A Sirens Comparison of Homer's "Odyessy" and Margaret Atwood's "Siren Song"

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  • Topic: Siren, Male, Female
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  • Published : April 11, 2005
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A Sirens comparison of Homer's "Odyessy" and Margaret Atwood's "Siren Song" Siren Comparison
In the "Siren Song" there are three Sirens and in the "Odyssey" there are only two sirens. The Sirens in the "Odyssey" sing a song filled with passion and yearning to lure men to them. The Sirens in "Sirens Song" use a song of secrets to lure the men treacherously to their deaths.

The "Sirens Song" Sirens use the mens own natural curiosity to bring the men to them. The "Odyssey" Sirens use enchantment and the promise of passion to get the men.
I believe that Ms. Atwood did not want the Sirens in "Siren Song" to be the stereotypical siren of mythology. They are smarter and more deadly than the ones in the "Odyssey. She seems to be saying females don't always have to use sex to interest a man and that makes them totally different and modern.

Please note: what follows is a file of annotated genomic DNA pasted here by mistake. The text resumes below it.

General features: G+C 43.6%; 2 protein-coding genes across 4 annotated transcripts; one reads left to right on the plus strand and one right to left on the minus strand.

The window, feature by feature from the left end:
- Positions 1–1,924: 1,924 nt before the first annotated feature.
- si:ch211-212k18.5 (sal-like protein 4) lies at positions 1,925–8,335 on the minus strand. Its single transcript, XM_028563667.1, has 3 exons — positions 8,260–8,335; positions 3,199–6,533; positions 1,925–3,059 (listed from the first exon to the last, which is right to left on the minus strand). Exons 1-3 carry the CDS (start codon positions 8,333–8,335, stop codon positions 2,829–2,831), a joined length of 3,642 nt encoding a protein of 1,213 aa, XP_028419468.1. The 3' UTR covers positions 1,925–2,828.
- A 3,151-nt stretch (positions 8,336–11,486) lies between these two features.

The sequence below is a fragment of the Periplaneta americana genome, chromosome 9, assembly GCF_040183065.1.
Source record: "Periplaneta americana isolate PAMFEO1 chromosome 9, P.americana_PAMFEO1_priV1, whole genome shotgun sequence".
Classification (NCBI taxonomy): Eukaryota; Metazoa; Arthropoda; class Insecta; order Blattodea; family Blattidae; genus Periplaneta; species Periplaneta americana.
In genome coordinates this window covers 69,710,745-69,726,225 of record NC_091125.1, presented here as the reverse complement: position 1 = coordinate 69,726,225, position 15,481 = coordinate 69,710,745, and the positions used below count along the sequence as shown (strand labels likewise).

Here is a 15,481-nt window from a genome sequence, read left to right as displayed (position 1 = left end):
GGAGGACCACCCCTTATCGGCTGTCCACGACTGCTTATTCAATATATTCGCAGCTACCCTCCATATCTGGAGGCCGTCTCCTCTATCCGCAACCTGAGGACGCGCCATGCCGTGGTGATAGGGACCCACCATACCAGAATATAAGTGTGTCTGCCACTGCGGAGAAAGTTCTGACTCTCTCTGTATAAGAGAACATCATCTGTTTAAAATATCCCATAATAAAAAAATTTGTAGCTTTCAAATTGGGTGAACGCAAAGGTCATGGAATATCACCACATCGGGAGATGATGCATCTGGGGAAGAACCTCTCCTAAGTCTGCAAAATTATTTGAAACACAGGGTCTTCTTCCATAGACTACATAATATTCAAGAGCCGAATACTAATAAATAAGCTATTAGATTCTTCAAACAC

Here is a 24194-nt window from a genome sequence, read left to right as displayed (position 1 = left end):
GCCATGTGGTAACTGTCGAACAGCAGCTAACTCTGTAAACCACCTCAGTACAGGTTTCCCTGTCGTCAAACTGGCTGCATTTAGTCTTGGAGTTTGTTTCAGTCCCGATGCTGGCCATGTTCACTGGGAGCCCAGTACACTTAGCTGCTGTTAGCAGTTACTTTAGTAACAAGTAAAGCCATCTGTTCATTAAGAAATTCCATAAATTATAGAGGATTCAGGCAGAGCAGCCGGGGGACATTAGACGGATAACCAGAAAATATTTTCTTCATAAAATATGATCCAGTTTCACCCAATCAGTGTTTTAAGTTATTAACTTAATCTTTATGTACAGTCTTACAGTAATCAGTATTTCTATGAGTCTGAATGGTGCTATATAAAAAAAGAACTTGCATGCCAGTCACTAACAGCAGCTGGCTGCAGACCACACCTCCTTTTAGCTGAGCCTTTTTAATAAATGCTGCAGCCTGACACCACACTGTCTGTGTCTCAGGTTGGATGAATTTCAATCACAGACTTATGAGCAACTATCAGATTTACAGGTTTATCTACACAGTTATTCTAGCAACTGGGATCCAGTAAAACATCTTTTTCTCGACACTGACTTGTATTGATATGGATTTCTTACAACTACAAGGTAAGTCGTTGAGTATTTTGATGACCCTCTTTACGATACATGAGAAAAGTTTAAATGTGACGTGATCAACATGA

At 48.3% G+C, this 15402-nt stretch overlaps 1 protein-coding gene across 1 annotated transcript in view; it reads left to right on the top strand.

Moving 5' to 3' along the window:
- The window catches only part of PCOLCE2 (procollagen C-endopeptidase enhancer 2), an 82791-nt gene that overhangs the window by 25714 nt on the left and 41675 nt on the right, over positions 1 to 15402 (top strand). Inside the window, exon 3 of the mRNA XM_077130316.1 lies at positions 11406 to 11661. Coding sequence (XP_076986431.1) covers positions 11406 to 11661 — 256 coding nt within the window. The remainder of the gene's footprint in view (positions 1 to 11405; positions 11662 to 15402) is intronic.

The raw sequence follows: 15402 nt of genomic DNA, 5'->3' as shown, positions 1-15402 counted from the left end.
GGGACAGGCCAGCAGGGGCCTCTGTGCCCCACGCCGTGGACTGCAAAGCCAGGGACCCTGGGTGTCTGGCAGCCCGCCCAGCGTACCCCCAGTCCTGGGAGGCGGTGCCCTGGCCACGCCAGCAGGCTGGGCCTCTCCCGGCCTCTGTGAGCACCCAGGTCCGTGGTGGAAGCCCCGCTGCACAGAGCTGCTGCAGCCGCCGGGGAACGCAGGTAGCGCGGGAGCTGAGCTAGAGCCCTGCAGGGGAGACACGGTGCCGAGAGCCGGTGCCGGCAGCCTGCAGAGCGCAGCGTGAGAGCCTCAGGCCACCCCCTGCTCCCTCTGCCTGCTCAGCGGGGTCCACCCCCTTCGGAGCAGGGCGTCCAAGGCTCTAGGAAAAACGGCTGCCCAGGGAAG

The Sirens in the "Odyssey" use the promise of sex and the enchantment of their song to lure men to death. The passion in their voices held such a strong hold on the men that they could not turn away.

If you did not know that the "Odyssey" was written by a man you could more than likely tell by just the part about the Sirens. Women causing the troubles of man seems to be the theme throughout the ages for male writers.

Ms. Atwood talks about the sirens from a totally different viewpoint. You would know that "Siren Song" was written by a woman from the tone of the poem. She could be saying that men are easily led by their desires, but their curiosity is an even more powerful tool to be used by a crafty female.
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